Is it possible to sell the house after the foreclosure process has begun?
Once the process begins, there are chances that you can lose your home. The laws vary from state to state. If your lender is using a non-judicial foreclosure process, it can take a few weeks to a few months before the bank takes over the property. During this time, you can use a foreclosure prevention strategy to save your home.
If paying the mortgage is not an option and the house is unaffordable for you, it’s best to sell the house or negotiate a short sale with the lender. Selling the home protects your credit history. You’ll be able to apply for a new mortgage when your finances become stable again. In this regard, it’s essential to note down a few things.
Lenders Prefer Mortgage Refinancing Over Foreclosure
A foreclosure is a nightmare for any homeowner. To a lender, a foreclosure costs time, money, and reputation. Banks don’t want to foreclose, own, and sell properties. They’re in the business of lending money, and whenever possible, it’ll be best to avoid the headache of foreclosing a house.
That’s why banks are more interested in coming up with a mortgage refinancing plan or sometimes a short sale. A short sale is often their last attempt to recover the investment, but it’s preferred because it is inexpensive compared to a foreclosure.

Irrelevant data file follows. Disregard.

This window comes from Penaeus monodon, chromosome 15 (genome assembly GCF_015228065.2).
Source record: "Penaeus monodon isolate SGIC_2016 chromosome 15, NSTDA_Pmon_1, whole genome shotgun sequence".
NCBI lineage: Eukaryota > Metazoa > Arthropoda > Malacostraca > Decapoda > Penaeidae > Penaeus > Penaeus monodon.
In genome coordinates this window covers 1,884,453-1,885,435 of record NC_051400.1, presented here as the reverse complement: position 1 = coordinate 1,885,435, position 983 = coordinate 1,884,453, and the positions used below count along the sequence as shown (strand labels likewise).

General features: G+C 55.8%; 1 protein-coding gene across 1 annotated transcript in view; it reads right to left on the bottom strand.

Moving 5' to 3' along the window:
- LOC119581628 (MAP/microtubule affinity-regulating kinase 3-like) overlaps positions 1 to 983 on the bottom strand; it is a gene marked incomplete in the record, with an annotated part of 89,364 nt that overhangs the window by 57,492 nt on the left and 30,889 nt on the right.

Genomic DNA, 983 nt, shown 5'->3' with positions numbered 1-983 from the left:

A short sale is not an available option if you have positive equity in the house. Positive equity means your investment in the home exceeds the outstanding mortgage. Although you can pursue a short sale, many applications are accepted only if you have an underwater house. If a short sale is not an available option, your next choice is to sell the house before the auction date.
Understand the Foreclosure Timeline in Connecticut
Connecticut is a judicial foreclosure state that means the court monitors the process. However, Connecticut is different because we have two different methods available in the judicial foreclosure category:
- A strict foreclosure
- A decree of sale
During a strict foreclosure, the bank won’t hold an auction to sell the house. This typically takes less time. The lender will go straight to the court, asking for the title of the house. In Connecticut, the court can award the title to the bank if you have failed to pay back the loan. However, the court can give you time to redeem the property. Once the timeline expires, the bank will hold the title, and you won’t own the house anymore.
During a decree of sale, the bank will sell the house. The bank will appraise the house and will schedule a time to sell the house. Until the date of the auction, you have the time to pay back your mortgage or sell the house to pay back the lender. However, there is no right to redeem the house. Once the home is sold, you cannot get it back.
In Connecticut, a bank can pursue a deficiency judgment after foreclosing the house. A deficiency judgment is a possibility after a successful short sale negotiation.
If you are in the pre-foreclosure phase or need help saving your home, please consult a real estate solutions company in Connecticut. When the going gets tough, a reputable advisor can guide you in the right direction and help you decide what’s best for you.